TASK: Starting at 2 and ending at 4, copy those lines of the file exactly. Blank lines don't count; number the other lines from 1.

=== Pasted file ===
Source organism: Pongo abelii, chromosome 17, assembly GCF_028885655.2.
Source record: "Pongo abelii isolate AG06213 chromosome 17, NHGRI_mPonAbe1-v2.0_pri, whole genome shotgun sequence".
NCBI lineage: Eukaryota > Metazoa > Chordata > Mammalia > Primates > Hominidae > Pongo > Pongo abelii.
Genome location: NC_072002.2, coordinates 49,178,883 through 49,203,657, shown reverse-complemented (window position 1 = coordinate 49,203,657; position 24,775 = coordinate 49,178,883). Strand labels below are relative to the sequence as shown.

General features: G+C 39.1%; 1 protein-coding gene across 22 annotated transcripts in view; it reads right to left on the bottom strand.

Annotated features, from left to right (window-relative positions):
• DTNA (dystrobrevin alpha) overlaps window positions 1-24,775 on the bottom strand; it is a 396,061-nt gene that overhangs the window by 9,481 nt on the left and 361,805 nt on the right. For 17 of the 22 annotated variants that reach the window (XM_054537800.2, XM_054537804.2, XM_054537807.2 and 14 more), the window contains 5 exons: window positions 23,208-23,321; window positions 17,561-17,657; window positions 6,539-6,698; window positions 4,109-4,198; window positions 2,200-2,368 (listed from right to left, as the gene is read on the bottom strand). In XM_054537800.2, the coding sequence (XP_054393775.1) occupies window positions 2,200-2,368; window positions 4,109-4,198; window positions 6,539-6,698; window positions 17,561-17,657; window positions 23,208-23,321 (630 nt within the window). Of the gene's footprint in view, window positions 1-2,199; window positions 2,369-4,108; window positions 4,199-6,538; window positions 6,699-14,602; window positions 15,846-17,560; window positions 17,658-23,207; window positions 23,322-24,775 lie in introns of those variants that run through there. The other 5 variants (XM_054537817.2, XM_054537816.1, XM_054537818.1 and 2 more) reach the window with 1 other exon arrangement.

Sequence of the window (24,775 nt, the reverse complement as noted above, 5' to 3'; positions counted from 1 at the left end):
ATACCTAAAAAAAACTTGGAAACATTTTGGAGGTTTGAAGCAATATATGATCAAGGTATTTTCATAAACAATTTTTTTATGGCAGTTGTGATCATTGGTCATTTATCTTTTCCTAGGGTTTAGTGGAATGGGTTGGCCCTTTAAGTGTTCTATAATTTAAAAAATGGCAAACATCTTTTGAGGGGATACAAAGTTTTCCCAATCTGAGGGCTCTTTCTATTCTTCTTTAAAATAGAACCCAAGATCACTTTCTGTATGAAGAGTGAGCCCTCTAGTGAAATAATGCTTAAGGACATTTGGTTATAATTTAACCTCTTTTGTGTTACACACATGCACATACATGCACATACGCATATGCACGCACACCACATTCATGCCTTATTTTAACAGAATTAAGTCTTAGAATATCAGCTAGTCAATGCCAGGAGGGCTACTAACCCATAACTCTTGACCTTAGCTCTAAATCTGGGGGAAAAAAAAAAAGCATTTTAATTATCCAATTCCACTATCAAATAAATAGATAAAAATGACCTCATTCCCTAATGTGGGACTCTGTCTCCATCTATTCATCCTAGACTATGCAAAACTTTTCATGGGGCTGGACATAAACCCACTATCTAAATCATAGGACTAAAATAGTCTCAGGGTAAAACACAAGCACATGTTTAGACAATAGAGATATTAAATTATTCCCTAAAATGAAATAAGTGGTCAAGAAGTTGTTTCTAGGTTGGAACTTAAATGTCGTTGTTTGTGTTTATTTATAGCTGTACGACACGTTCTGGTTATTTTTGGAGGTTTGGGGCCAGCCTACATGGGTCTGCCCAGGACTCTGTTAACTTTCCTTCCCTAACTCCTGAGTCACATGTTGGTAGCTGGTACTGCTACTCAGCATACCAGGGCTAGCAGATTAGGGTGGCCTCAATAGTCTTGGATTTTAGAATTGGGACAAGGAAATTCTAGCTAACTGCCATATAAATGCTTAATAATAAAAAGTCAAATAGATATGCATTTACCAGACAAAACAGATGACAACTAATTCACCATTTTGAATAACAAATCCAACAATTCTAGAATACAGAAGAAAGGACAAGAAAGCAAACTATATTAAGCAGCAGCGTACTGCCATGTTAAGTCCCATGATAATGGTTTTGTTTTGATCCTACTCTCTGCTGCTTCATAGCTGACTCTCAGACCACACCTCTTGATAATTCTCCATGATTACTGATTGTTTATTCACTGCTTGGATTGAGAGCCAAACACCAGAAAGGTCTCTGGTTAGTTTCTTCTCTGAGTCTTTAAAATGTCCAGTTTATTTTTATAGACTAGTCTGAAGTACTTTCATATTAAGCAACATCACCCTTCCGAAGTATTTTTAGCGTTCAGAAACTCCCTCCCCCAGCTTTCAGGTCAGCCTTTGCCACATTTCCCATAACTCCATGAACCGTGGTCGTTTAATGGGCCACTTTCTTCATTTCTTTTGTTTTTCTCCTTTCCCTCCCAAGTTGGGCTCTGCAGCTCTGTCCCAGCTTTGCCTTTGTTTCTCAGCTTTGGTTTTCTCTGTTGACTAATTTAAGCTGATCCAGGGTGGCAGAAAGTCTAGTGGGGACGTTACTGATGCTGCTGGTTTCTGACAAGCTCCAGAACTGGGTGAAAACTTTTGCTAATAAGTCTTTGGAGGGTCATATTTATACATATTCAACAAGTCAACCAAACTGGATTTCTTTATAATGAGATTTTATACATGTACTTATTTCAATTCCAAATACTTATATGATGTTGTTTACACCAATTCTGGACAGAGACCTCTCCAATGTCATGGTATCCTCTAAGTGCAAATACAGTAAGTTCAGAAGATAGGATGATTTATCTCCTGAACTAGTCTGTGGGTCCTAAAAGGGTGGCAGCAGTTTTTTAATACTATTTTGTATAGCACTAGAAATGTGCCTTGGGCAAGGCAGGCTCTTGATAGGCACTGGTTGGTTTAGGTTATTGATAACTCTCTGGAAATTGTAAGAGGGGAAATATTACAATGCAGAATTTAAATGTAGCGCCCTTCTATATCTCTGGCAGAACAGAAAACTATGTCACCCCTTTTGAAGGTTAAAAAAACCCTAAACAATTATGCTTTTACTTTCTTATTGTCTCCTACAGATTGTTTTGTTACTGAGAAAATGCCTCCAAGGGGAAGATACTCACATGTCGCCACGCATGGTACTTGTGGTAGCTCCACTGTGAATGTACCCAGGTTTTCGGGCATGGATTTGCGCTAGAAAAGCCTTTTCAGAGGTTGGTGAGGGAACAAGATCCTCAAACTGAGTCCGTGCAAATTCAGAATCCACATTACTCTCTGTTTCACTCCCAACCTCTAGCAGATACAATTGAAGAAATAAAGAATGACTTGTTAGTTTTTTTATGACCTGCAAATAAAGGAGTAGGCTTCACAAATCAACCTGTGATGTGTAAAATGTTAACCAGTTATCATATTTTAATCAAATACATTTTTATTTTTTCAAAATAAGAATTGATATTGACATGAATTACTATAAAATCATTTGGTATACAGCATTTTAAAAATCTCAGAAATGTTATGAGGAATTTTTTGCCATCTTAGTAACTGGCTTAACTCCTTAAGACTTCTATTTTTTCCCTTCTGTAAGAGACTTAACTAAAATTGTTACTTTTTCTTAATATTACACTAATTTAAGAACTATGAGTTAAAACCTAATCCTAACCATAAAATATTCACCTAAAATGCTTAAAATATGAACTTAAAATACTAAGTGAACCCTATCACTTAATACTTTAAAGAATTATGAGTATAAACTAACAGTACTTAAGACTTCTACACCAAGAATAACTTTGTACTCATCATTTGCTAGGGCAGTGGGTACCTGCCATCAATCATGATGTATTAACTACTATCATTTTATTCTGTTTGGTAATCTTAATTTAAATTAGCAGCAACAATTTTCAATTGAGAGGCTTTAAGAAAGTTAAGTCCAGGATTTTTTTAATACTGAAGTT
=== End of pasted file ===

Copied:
Source record: "Pongo abelii isolate AG06213 chromosome 17, NHGRI_mPonAbe1-v2.0_pri, whole genome shotgun sequence".
NCBI lineage: Eukaryota > Metazoa > Chordata > Mammalia > Primates > Hominidae > Pongo > Pongo abelii.
Genome location: NC_072002.2, coordinates 49,178,883 through 49,203,657, shown reverse-complemented (window position 1 = coordinate 49,203,657; position 24,775 = coordinate 49,178,883). Strand labels below are relative to the sequence as shown.